Theological education is not required for ordination. Sound doctrine and a good testimony are. One can have sound doctrine with seminary training, but it is very difficult to gain the breadth of knowledge necessary to be well enough grounded for a place of pastoral leadership apart from it. A man that is a deacon could be an elder, but he would have to leave his position as deacon to do such. The deacon and elder do different functions (or at least should). Most deacons are underused to do what they are supposed to be doing and most pastors pick up the slack without insisting that their deacons do their job.

    In most church, the deacon board considers themselves an elder board. That is unfortunate.
     
  15. Pastor Larry

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    Pastor Larry, I'd disagree with this statement. 1 Tim 5:17,18; 1 Cor 9:11, etc. supports the practice of paid ministry. </font>[/QUOTE]Perhaps I was not clear. I think they should be paid. I think the pastor's salary should be at the top of the priority list for a church budget. He ought to be their first missionary and other things taken on only when he is paid a living wage for the community he is in.

    My only point was that he does not have to be paid. He may be bi-vocational. He may be indepedently wealthy, or retired and living on a pension. It might be a church plant where the funds simply are not there for a time.

    As a general rule, he should be paid. But neither he nor the church is sinning if he is not. I would add that they are sinning if he wants to be paid and works hard enough to be paid, but the church refuses to pay him. As a whole, I agree with you on this.
     
  16. Pastor Larry

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    What Scripture are you basing this on??

    Unfortunately, it doesn't bear much semblance ot a Bible class :D :D ... What Scripture are you using to make this disinction?? The Scripture makes no distinction between an elder and a pastor. All elders are to be pastors. There is no elder that is not to be a pastor. This is a distinction that Scripture does not make and it is one we should not make either.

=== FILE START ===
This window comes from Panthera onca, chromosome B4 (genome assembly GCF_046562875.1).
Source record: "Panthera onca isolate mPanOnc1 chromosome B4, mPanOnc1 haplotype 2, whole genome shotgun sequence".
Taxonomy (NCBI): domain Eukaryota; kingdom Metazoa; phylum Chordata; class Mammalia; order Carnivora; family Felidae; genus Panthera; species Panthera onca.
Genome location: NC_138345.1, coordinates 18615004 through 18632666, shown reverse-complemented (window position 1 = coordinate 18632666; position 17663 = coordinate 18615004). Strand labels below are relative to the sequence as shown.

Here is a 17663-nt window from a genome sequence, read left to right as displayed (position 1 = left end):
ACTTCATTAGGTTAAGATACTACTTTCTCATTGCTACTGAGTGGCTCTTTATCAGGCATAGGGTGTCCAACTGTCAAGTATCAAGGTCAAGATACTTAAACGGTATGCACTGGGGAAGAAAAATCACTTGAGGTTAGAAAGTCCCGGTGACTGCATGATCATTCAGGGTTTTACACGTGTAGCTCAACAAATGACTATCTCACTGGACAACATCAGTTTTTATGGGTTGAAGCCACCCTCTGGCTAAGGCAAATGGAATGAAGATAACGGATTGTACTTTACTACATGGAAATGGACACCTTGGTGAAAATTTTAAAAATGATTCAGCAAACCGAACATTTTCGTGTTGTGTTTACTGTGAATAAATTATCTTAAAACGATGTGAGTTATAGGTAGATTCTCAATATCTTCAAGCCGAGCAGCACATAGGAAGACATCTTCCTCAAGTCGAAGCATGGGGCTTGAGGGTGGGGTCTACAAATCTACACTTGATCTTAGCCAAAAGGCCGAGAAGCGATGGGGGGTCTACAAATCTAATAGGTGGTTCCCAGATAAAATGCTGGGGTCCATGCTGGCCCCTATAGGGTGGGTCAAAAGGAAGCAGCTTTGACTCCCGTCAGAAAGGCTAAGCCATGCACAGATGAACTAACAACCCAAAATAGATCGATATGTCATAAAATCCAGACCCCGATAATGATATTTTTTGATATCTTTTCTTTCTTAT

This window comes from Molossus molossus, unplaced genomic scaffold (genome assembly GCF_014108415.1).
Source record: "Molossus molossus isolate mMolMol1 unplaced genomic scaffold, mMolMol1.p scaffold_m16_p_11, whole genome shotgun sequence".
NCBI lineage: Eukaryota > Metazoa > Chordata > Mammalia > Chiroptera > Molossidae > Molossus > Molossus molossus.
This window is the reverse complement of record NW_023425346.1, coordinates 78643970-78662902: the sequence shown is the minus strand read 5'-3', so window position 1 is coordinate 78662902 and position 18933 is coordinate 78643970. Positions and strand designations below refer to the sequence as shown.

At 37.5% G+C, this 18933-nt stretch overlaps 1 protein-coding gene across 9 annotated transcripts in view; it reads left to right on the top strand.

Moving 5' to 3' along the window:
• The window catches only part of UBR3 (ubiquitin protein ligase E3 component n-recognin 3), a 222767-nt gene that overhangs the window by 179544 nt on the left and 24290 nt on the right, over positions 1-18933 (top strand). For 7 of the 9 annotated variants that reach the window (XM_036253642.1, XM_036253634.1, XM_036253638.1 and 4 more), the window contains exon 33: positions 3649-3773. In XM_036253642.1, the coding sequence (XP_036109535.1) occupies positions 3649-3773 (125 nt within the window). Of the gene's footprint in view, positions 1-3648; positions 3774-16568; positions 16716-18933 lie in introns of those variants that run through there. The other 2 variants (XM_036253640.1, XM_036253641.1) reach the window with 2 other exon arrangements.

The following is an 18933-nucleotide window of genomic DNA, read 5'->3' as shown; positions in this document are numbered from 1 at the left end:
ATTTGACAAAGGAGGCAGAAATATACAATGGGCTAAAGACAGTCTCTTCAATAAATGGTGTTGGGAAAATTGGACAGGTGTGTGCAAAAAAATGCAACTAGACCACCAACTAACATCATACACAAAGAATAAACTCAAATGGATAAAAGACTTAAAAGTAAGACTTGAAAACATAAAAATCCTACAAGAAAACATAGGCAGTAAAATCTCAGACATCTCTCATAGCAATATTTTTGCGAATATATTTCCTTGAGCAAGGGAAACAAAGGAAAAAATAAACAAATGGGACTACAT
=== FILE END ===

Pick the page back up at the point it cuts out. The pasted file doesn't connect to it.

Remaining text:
17. Bro. James Reed

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    Acts 14:23 And when they had ordained them elders in every church, and had prayed with fasting, they commended them to the Lord, on whom they believed.

    Titus 1:5 For this cause left I thee in Crete, that thou shouldest set in order the things that are wanting, and ordain elders in every city, as I had appointed thee:
    1:6 If any be blameless, the husband of one wife, having faithful children not accused of riot or unruly.
    1:7 For a bishop must be blameless, as the steward of God; not selfwilled, not soon angry, not given to wine, no striker, not given to filthy lucre;
    1:8 But a lover of hospitality, a lover of good men, sober, just, holy, temperate;
    1:9 Holding fast the faithful word as he hath been taught, that he may be able by sound doctrine both to exhort and to convince the gainsayers.

    Perhaps I should clarify the PB position on Pastors. The Pastor of the church would be what some might call the Senior Pastor/Elder. Not that he is to be put higher than another Elder in the church, but he is the one that the church feels should lead them. And of course, he should lead by example and not by constraint.

    Also, perhaps I need to make clear that I think all Elders should be willing and able to be Pastor. After all, they have the exact same qualifications.

    I do see what your saying that the Bible makes no distinction between pastor and elder, but I have a question for you. Say you have two ordained Elders who are both participating members of the same church. The church calls one of them to be Pastor. What happens to the other one? Is he suddenly no longer an ordained Elder? You would agree that he is not the Pastor if the other Elder is the Pastor, right? So, what would you call him?

    That is exactly what I mean when I say he can be an Elder and a Pastor, or just an Elder, laying in wait to be a Pastor. I might add, if an Elder can go his entire ministry without ever being called to Pastor a church, then something is wrong. I have never known an Elder who was not the Pastor of a church at some point.

    God Bless. Bro. James
     
  18. Pastor Larry

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    I assume you are citing these as proof of elder needing to be ordained. I think what this is is very different than what we think of as ordination today. But more directly, this does not dictate that elders must be ordained.

    When you have two ordained elders, you already have two pastors. The idea that a church can only have one pastor is not supported in Scripture. A church should have one pastor, but they are not limited to only one. Some churches have "co-pastors;" many have a senior pastor and an assistant or assistants to help in various roles. They are all pastors. There is no elder who is not a pastor. A person gets to be an elder by the call of the church body. If he was not called by the body, then he is not an elder in that church.